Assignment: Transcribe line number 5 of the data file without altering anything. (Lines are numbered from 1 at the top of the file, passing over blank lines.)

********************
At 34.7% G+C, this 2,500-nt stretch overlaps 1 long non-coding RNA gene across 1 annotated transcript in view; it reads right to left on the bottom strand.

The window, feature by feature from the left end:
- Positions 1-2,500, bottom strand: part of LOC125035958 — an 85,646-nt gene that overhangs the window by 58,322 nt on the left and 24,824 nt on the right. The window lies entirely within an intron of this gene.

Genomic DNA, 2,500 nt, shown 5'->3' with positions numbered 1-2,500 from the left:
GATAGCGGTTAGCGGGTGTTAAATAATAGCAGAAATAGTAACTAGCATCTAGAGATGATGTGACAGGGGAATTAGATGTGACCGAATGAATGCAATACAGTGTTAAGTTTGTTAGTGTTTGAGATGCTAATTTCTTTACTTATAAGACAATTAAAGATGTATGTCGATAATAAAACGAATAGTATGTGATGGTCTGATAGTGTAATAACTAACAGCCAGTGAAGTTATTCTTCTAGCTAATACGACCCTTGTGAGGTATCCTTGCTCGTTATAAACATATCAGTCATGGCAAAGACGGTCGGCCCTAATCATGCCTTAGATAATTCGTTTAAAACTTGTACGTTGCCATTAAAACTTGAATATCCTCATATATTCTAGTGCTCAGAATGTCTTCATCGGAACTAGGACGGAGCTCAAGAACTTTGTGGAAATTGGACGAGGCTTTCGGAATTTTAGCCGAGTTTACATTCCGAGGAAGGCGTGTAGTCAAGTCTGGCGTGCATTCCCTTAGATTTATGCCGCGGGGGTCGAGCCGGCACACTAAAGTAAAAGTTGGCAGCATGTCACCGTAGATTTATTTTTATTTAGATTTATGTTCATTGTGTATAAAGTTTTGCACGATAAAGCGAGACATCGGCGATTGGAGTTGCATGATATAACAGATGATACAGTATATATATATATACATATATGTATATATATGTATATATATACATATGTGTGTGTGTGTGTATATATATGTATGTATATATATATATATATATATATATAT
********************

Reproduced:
GATAGCGGTTAGCGGGTGTTAAATAATAGCAGAAATAGTAACTAGCATCTAGAGATGATGTGACAGGGGAATTAGATGTGACCGAATGAATGCAATACAGTGTTAAGTTTGTTAGTGTTTGAGATGCTAATTTCTTTACTTATAAGACAATTAAAGATGTATGTCGATAATAAAACGAATAGTATGTGATGGTCTGATAGTGTAATAACTAACAGCCAGTGAAGTTATTCTTCTAGCTAATACGACCCTTGTGAGGTATCCTTGCTCGTTATAAACATATCAGTCATGGCAAAGACGGTCGGCCCTAATCATGCCTTAGATAATTCGTTTAAAACTTGTACGTTGCCATTAAAACTTGAATATCCTCATATATTCTAGTGCTCAGAATGTCTTCATCGGAACTAGGACGGAGCTCAAGAACTTTGTGGAAATTGGACGAGGCTTTCGGAATTTTAGCCGAGTTTACATTCCGAGGAAGGCGTGTAGTCAAGTCTGGCGTGCATTCCCTTAGATTTATGCCGCGGGGGTCGAGCCGGCACACTAAAGTAAAAGTTGGCAGCATGTCACCGTAGATTTATTTTTATTTAGATTTATGTTCATTGTGTATAAAGTTTTGCACGATAAAGCGAGACATCGGCGATTGGAGTTGCATGATATAACAGATGATACAGTATATATATATATACATATATGTATATATATGTATATATATACATATGTGTGTGTGTGTGTATATATATGTATGTATATATATATATATATATATATATAT